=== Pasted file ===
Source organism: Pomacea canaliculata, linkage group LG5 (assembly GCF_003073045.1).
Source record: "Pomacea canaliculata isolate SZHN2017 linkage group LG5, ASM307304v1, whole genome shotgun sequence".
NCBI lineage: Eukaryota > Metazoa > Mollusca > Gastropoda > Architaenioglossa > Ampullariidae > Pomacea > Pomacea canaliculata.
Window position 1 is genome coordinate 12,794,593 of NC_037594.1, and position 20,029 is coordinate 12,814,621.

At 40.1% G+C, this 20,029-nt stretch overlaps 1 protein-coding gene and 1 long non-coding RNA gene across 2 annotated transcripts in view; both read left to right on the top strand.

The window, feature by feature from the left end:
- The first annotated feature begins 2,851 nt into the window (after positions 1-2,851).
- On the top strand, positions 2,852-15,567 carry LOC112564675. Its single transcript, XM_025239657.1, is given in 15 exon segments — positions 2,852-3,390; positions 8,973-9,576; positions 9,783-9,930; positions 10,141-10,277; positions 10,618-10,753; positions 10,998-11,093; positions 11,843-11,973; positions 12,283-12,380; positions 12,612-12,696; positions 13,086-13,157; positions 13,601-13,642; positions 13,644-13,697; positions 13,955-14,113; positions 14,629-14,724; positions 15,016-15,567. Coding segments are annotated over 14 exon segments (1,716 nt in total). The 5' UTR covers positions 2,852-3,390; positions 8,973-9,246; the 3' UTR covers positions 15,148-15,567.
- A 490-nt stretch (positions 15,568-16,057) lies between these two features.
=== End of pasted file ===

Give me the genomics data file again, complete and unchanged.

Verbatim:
Source organism: Pomacea canaliculata, linkage group LG5 (assembly GCF_003073045.1).
Source record: "Pomacea canaliculata isolate SZHN2017 linkage group LG5, ASM307304v1, whole genome shotgun sequence".
NCBI lineage: Eukaryota > Metazoa > Mollusca > Gastropoda > Architaenioglossa > Ampullariidae > Pomacea > Pomacea canaliculata.
Window position 1 is genome coordinate 12,794,593 of NC_037594.1, and position 20,029 is coordinate 12,814,621.

At 40.1% G+C, this 20,029-nt stretch overlaps 1 protein-coding gene and 1 long non-coding RNA gene across 2 annotated transcripts in view; both read left to right on the top strand.

The window, feature by feature from the left end:
- The first annotated feature begins 2,851 nt into the window (after positions 1-2,851).
- On the top strand, positions 2,852-15,567 carry LOC112564675. Its single transcript, XM_025239657.1, is given in 15 exon segments — positions 2,852-3,390; positions 8,973-9,576; positions 9,783-9,930; positions 10,141-10,277; positions 10,618-10,753; positions 10,998-11,093; positions 11,843-11,973; positions 12,283-12,380; positions 12,612-12,696; positions 13,086-13,157; positions 13,601-13,642; positions 13,644-13,697; positions 13,955-14,113; positions 14,629-14,724; positions 15,016-15,567. Coding segments are annotated over 14 exon segments (1,716 nt in total). The 5' UTR covers positions 2,852-3,390; positions 8,973-9,246; the 3' UTR covers positions 15,148-15,567.
- A 490-nt stretch (positions 15,568-16,057) lies between these two features.